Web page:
When a group of people comes together for a new piece of work, you never know how they’ll gel. It’s therefore to the great credit of the team behind the China Visit Visa exemplar that they have formed a tight agile unit to help the service pass its GDS live assessment.
It’s been a long road to get the service to live, and we’ve had to negotiate various bumps in the road along the way, but here’s how we got our exemplar over the line.
It has been a challenging few months for the whole Visa & Immigration Digital team. Last summer, the China Visit Visa exemplar moved into public beta but it was clear there was a lot of work to be done – not only on the service itself, but on the make-up of the team. Frankly, there were a few holes that needed patching up if this boat was going to stay afloat as far out of port as China.
Key to our success at this stage was an improvement in the working relationship with policy. A collaborative working relationship has now been developed with subject matter experts, to the extent that it’s impossible to see how such a project could be run any other way.
In fact it’s turned into a three-way relationship, between the Visa & Immigration Digital team, policy and subject matter experts, and GDS content team who deal with the relevant content on GOV.UK for visit visas. We now feel we’ve got a great way to work to make the changes we need on each platform to ensure the best experience for users.
Using other exemplars
One of the strengths we knew we could call upon for the assessment was our mining of other exemplar digital services for design patterns and content styles. The Register to vote, Carer’s Allowance and Lasting power of attorney exemplars in particular provided great insight into how a service should look and feel while trying to provide vastly different services to users.
And each of the three is already live, so we figured we’d be on safe ground if we examined them closely to see where the GDS assessment panel had praised their work.
Setting out our assessment strategy
We knew from the off that an assessment should be no more than the successful culmination of a project done well. Nonetheless, it wouldn’t have been much use going into the assessment without a very clear strategy to demonstrate to the panel that we’d started with user needs, put plans into effect with evidence to back them up then returned to those original user needs to judge their success.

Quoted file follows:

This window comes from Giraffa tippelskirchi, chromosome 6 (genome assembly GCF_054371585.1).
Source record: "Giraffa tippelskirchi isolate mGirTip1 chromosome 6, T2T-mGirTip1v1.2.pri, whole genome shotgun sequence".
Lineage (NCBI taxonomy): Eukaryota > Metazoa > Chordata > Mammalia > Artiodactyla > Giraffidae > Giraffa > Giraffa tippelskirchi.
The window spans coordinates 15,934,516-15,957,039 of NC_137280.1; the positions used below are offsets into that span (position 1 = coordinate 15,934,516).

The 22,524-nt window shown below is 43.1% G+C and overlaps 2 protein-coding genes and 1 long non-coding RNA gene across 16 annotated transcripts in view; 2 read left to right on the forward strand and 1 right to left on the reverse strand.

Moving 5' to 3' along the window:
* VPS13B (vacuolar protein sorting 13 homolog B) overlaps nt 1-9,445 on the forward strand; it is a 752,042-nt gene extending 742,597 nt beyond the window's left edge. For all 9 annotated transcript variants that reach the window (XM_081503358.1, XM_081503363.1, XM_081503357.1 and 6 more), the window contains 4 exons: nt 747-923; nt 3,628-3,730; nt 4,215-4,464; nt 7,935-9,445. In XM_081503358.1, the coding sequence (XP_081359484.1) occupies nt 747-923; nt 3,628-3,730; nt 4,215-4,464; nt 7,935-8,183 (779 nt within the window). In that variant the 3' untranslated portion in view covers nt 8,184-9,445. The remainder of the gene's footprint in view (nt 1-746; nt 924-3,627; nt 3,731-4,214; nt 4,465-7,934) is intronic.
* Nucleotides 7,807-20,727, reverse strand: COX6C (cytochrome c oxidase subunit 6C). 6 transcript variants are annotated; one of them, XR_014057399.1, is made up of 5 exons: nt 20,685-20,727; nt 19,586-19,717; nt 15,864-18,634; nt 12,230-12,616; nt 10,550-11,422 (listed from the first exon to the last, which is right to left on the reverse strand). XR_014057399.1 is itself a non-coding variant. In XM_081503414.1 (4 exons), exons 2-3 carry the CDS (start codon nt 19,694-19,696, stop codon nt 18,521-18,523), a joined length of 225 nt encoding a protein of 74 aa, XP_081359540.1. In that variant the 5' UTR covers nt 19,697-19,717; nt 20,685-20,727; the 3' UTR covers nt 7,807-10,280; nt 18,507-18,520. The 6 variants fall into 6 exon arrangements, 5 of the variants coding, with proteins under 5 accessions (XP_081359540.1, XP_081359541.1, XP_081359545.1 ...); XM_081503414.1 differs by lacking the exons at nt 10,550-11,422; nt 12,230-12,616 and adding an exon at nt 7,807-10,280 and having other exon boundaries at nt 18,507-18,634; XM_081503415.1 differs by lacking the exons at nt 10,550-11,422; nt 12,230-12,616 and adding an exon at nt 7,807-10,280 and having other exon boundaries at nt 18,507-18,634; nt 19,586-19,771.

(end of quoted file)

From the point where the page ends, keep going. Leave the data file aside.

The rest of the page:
We knew we had the research and data to back up what we planned to say to the panel, such as 60,000 successful Chinese users during public beta with a far better user satisfaction level than the journey on the alternative platform, known as Visa4UK.
But we knew it would all fall apart without a proper presentation. Four of us were chosen to attend the assessment: our scrum master would lead the demo, our user researcher would provide the bulk of our evidence, one of our best developers would take care of technical questions and I myself, as Digital Service Manager, would aim to kick it all off with a powerful introduction.
We did at least one practice run a day in front of all kinds of different interested parties – and we can admit now that not all of these run-throughs went well. Thankfully we learned something from even our less impressive attempts, and eventually got to an assessment strategy we were all happy to do our part in.
It’s important to stress that the four members of our assessment team could never have reached a winning formula for the assessment without the constant backing and support of the rest of the team. We felt like we had the whole of Visa & Immigration Digital coming in with us.
Finally, the assessment
Though I was tasked with presenting the introduction, our opening gambit in fact came from the mind of our user researcher. The GDS assessment panel entered the room to find themselves surrounded by vast swathes of printouts packed with post-its – it would be fair to say our user researcher is very visually minded! The whole user journey was on the walls, complete with pain points identified and improvements in progress or already completed, plus personas and all sorts of other research.
This helped set the tone – knowing they’re not simply going to sit there passively listening to a long-winded justification of a service, but instead be led through it by clear (and colourful) user research, must allay fears among assessors of a tedious afternoon ahead.
Following a short introduction we were led into the main thrust of the assessment – the demo of the online service, skilfully marshalled by the team’s scrum master. Questions from our assessors were welcomed throughout, and the demo was followed by a robust Q&A. We’d honed our answers in numerous run-throughs over the preceding fortnight, but they still managed to challenge us.
I won’t deny it took a trip to the pub across the road to calm the nerves after our grilling, but we were confident we’d done the best possible job of justifying the decisions made so far and the actions we were still planning to take to ensure the China-focused service can expand to include all visit visas worldwide. And it came as superb news to everyone who has worked on the project when, a few days later, we got the result we’d all hoped for.
We didn’t need the pub this time, but we went anyway!